To attain the lowest infant and maternal mortality rates in the country, the UT Health Department will launch an action plan on Thursday.
When asked about the increase in the number of maternal deaths, Dr Soma Rani, District Family Welfare Officer said, “Although the data collected by Post Graduate Institute of Medical Education and Research recorded the number of maternal deaths to be 18, four cases were found to be from outside Chandigarh. Also, two deaths occurred because of swine flu.”
As per an in-house data, the maternal mortality rate (MMR) was 60.8 (per 1,000 live births) in 2013-14, the infant mortality rate (IMR) was 21 and neo-natal mortality rate (NNMR) was 13.
By 2017, the UT Health Department aims to reduce the MMR to 50 per 1,000 live births and IMR to 12 per 1000 live births.
The analysis of the data showed three major causes of maternal and newborn mortality in the city. They can be attributed to delay in going to the health centre, delay in reaching the hospital and delay in receiving treatment. The indirect cause was anaemia.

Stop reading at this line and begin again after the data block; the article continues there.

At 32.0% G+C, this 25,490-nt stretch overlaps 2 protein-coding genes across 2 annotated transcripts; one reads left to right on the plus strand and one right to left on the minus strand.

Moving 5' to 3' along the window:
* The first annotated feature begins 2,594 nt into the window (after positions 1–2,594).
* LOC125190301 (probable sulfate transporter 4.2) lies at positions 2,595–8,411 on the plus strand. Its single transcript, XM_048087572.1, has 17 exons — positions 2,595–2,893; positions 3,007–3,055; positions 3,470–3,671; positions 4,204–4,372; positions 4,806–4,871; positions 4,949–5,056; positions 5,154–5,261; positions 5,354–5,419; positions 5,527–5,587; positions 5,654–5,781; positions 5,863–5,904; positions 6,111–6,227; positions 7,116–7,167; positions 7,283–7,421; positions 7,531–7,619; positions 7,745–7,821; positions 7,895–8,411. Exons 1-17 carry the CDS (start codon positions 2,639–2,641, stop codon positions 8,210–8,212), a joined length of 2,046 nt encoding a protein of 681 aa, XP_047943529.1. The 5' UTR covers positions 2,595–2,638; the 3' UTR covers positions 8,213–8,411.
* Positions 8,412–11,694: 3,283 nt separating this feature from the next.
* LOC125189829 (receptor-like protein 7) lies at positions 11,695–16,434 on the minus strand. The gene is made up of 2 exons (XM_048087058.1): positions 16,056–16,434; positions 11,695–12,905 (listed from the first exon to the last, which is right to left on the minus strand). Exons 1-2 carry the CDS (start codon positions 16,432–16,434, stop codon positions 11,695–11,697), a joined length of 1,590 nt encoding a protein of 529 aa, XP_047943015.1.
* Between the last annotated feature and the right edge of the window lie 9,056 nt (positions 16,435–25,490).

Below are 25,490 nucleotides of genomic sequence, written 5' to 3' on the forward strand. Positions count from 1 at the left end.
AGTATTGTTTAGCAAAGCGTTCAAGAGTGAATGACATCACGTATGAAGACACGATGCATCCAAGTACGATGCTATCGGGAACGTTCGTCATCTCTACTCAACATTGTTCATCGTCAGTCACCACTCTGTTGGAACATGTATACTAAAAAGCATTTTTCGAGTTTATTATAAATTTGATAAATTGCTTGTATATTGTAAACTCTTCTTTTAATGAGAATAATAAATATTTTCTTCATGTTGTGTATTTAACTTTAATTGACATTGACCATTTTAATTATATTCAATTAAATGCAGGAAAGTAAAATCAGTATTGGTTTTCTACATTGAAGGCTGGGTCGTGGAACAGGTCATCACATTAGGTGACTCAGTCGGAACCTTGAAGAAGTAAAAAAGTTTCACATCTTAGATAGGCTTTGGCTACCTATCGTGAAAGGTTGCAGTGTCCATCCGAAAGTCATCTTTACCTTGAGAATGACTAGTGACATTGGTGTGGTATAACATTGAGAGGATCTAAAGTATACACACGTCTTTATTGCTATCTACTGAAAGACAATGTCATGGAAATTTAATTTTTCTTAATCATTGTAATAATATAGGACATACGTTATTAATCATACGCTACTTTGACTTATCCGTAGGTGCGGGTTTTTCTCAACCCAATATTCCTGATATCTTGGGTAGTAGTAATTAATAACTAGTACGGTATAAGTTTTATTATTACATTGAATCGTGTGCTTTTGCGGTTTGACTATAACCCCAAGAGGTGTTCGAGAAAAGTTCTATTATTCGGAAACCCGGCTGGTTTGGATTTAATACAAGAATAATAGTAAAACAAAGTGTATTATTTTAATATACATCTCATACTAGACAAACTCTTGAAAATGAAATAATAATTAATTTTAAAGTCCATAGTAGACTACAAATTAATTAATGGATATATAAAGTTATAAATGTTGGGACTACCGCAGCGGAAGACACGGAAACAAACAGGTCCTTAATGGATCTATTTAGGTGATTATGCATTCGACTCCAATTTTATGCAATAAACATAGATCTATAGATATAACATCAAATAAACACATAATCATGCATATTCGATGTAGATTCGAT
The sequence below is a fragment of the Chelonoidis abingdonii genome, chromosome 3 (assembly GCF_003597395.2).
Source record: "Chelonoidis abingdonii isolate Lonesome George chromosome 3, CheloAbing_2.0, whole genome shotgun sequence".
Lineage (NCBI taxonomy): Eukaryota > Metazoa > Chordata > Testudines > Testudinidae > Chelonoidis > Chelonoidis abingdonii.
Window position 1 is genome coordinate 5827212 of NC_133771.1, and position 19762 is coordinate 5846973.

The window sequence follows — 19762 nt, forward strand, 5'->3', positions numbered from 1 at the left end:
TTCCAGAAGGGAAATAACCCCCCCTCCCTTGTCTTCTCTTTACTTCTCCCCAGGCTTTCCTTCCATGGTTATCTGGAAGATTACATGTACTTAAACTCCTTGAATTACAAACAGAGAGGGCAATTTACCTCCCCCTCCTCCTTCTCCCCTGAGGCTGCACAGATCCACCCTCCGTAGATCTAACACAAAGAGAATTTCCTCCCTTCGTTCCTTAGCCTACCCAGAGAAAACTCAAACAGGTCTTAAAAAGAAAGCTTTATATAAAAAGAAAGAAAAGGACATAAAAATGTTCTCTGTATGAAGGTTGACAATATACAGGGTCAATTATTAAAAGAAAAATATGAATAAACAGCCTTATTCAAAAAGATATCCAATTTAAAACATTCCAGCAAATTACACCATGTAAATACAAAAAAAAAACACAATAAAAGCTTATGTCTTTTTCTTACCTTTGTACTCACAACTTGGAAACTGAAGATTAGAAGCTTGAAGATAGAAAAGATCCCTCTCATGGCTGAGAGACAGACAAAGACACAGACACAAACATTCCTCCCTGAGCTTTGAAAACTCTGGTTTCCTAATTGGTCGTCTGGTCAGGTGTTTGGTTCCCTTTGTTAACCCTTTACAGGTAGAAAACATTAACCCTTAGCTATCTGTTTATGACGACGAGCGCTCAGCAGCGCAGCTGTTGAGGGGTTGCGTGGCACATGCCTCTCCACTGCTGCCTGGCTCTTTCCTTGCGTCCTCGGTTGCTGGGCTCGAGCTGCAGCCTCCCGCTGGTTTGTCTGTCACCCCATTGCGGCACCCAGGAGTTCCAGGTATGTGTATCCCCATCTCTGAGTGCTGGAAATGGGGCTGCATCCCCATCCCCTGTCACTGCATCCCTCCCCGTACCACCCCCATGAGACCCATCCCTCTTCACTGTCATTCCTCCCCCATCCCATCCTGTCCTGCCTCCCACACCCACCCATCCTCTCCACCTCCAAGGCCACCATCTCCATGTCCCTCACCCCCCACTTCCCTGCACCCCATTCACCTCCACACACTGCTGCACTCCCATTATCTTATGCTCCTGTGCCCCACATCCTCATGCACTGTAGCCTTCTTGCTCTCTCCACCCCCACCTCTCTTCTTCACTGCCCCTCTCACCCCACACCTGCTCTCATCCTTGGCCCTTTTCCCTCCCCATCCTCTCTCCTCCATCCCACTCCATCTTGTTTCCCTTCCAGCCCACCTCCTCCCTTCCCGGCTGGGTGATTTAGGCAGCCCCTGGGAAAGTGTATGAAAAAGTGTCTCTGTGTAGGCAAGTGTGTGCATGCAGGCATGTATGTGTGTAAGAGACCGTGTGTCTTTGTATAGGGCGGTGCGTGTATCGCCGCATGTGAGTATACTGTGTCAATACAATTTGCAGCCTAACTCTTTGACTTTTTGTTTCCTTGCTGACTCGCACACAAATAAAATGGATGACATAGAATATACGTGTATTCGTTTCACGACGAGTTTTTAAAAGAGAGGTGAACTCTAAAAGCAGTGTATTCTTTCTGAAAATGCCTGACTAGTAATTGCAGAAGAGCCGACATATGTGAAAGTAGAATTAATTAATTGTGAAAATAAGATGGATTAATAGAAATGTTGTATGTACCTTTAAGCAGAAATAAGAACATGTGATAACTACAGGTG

The Iron Folic Acid (IFA) taken by pregnant women was only 37.4 per cent as per the District Level Health Survey-4. Also, pregnant women who received full antenatal care constituted only 30.6 per cent.
Director Health Services, Dr V K Gagneja, said that to ensure that maternal deaths due to anaemia is minimised, proper distribution of IFA for 100 days will be ensured.
He added, “To improve services for neo-nates, Government Multi Speciality Hospital, Sector 16, will start a Neo-Natal Intensive Care Unit (NICU). Two ventilators will be installed in the NICU, as a result of which, the crucial time wasted during referring neo-nates to other institutes can be saved.”
Dr Gagneja also talked about recruiting more ASHA workers, who will identify mothers needing immediate hospitalisation.
“A sound communication system in ambulances will be installed for linkages with secondary and tertiary care centres. We will also strengthen the referral system among hospitals,” he added.